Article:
10 Films Everyone Will Be Talking About At Cannes This Year

Photo Courtesy of Warner Bros.
After a completely virtual 2020 and scaled-down proceedings amid an uncertain 2021, the illustrious Cannes Film Festival is back in a big and splashy way. This year marks its 75th run on the French Riviera, with events taking place between 17th and 28th May.
There has already been criticism surrounding the official festival's failure to honour the 50:50 gender parity pledge it made back in 2018 (a meagre three out of 18 films have been directed by women this year). But Cannes Directors' Fortnight – the more offbeat sidebar which runs at the same time – has been applauded, with 11 out of the 23 films on its lineup directed by women.
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It's a mixed bag this year, including an A24 horror starring Jessie Buckley as a woman on the brink of madness, Baz Luhrmann's glitzy and gargantuan Elvis, as well as films starring Kristen Stewart and Paul Mescal.
Here are all the must-see picks not to miss this year...

Crimes Of The Future

Director David Cronenberg, the master of 'gross' body horror, is back – which should be all you need to know about this shudder-inducing release. Starring Kristen Stewart, Léa Seydoux and Viggo Mortensen, it explores a distant future where humans have evolved past their biological form. Expect much gore and, erm, ears sewn onto the wrong places.

Men

Jessie Buckley plays a young widow who goes on holiday to the English countryside in the wake of a personal tragedy. But not all is as it seems. Come to think of it, something looks a little off about all the men she meets while she's there, who appear to stalk her and instigate guilt in her about her past. This unsettling horror, screening as part of the Directors' Fortnight, is directed by Alex Garland (Ex Machina, Devs) and also stars Rory Kinnear and I May Destroy You's Paapa Essiedu.

Elvis

Two words: Baz Luhrmann. The visionary mastermind behind big-budget epics The Great Gatsby and Moulin Rouge! has turned his lens on a sweeping biopic of the king of rock and roll. Austin Butler reportedly beat the likes of Harry Styles, Miles Teller and Ansel Elgort to the hip-gyrating titular role in this musical drama which follows Elvis' rise to fame alongside his complicated relationship with his manager, Colonel Tom Parker (Tom Hanks).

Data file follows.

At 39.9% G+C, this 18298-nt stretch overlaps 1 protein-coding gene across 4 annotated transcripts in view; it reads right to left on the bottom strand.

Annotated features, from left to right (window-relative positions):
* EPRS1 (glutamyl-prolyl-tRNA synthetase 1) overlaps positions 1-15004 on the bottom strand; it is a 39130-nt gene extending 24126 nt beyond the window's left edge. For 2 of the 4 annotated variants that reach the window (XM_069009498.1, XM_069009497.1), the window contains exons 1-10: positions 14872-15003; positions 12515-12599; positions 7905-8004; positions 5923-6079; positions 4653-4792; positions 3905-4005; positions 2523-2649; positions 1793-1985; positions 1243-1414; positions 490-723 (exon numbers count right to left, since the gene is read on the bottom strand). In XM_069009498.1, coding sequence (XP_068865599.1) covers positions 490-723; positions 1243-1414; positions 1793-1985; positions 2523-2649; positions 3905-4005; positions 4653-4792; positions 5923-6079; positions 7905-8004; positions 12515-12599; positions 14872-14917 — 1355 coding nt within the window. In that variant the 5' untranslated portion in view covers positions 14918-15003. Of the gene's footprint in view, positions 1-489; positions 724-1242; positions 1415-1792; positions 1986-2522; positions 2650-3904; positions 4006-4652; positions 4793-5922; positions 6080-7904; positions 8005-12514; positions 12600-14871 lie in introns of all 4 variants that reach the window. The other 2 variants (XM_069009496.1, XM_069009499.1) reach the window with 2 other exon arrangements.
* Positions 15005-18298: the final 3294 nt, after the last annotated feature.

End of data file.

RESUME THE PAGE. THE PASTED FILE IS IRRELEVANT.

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Silent Twins

Black Panther's Letitia Wright and actor Tamara Lawrance star in the haunting story of June and Jennifer Gibbons, real-life twin sisters from the only Black family in a small town in Wales in the '80s. Ostracised by the community, the pair retreated into their own fantasy world, refusing to communicate with anyone but each other. Eventually a chilling incident lands them in Broadmoor, the notorious psychiatric hospital.

Triangle Of Sadness

Filmed on a deserted island in Greece and the iconic yacht Christina O, whose famous passengers have included Frank Sinatra and Marilyn Monroe, this drama is a curious observation of the behaviour of the super rich. Woody Harrelson plays a fanatic captain helming a cruise which sinks, leaving the survivors – including an influential model couple (Harris Dickinson and Charlbi Dean) – marooned on an island without their beloved screens.
Photographed by Fredrik Wenzel/SF Studios.

The Stars At Noon

Set in 1984 amid the political intrigue and violence of the Nicaraguan Revolution, Joe Alwyn stars as an aloof English businessman who strikes up a passionate romance with a headstrong American journalist (Margaret Qualley). The pair soon become embroiled in a web of conspiracy and lies, finding both their lives in danger.

Showing Up

Director Kelly Reichardt is known for cinephile favourites including First Cow and Certain Women. Now the minimalist auteur is back with a funny and moving drama starring Michelle Williams and Andre 3000, screening at Directors' Fortnight. Observing the tricky intersection of art and the demands of family, it follows a sculptor handling the stresses of opening a new show.
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Three Thousand Years Of Longing

Idris Elba as a wish-granting genie? Inject it now. Helmed by Mad Max director George Miller, this is a fantasy romance following a lonely scholar (Tilda Swinton) travelling through Istanbul. One night she is offered three wishes in exchange for a mystical djinn's freedom. But if what she wants is love and companionship, can he – should he – make her dreams come true?

Sick Of Myself

Photo Courtesy of Oslo Pictures.
If you loved the utter chaos and humanity of The Worst Person In The World, this is surely one for you. Another Norwegian hit, this comedy-drama follows a creative couple whose unhealthy competitiveness takes a turn when one of them finally has a breakthrough as a contemporary artist. There are no words of congratulation here as their partner responds by crafting a ridiculous public persona to regain their status and notoriety.

God's Creatures

Some mothers would go to astonishing lengths to protect their children. This is very much the case in this simmering psychological thriller set in a rain-drenched Irish fishing village. Emily Watson plays a mother reckoning with the devastating consequences on her community and family when she protects the actions of her son (Paul Mescal).

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